The 83-year-old American woman, who arrived in Malaysia from Cambodia last week, was the first person from the MS Westerdam cruise ship to test positive for the virus, now called COVID-19.

She and her husband were found to have flu-like symptoms while going through the thermal scanner at the Kuala Lumpur International Airport last week, local media reported. Her husband tested negative for the virus, the reports said.

The cruise — which carried 1,455 guests and 802 crew — departed Hong Kong on Feb. 1. The ship arrived in Cambodia last Thursday after being turned away by several countries including Japan, the Philippines, and Thailand, which were afraid passengers onboard might be infected.

Malaysia is also closing its ports to cruise ships originating from or had transited in China, according to local media reports. The country has confirmed 22 cases of COVID-19, according to data from the Johns Hopkins University.

Speaking to CNBC’s “Squawk Box Asia,” Ong said the spread of the coronavirus would drag down Malaysia’s growth.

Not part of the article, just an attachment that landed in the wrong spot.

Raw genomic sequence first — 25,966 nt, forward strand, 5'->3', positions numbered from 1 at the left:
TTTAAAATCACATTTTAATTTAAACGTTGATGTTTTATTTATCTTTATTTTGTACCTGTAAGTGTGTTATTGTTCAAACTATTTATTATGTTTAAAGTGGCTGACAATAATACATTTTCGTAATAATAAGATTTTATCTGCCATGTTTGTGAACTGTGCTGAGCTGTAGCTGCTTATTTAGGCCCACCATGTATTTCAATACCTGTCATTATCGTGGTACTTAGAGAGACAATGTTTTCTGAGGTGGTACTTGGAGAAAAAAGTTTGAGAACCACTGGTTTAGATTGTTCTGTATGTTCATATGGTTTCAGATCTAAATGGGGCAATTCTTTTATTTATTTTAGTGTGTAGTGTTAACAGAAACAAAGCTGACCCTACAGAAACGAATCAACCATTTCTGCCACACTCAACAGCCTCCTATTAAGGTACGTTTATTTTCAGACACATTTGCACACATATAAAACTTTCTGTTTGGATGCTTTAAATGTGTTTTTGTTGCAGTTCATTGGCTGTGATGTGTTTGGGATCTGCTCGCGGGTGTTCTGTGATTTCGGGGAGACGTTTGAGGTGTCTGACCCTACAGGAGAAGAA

“Definitely, we’re anticipating that there will be short-term disruptions in the supply chains that could affect some of the multinational companies working and operating in Malaysia,” he said.

He added that the country’s growth could be lower than the government’s target of 4.8% for 2020. But both the government and the central bank, Bank Negara, have the ability to support the Malaysian economy, said Ong.

Still, various banks and research houses have downgraded their growth forecasts for Malaysia after the economy expanded by 3.6% year-on-year in the fourth quarter of 2019 — the slowest rate in a decade.

One of the most drastic downgrades came from Dutch bank ING, which cut its forecast for Malaysia’s 2020 growth from 4.5% to 3.5%.

“It’s not going to be too long before demand takes a hit from the rapid spread of Covid-19, the virus currently causing havoc worldwide,” Prakash Sakpal, Asia economist at ING, wrote in a note last week.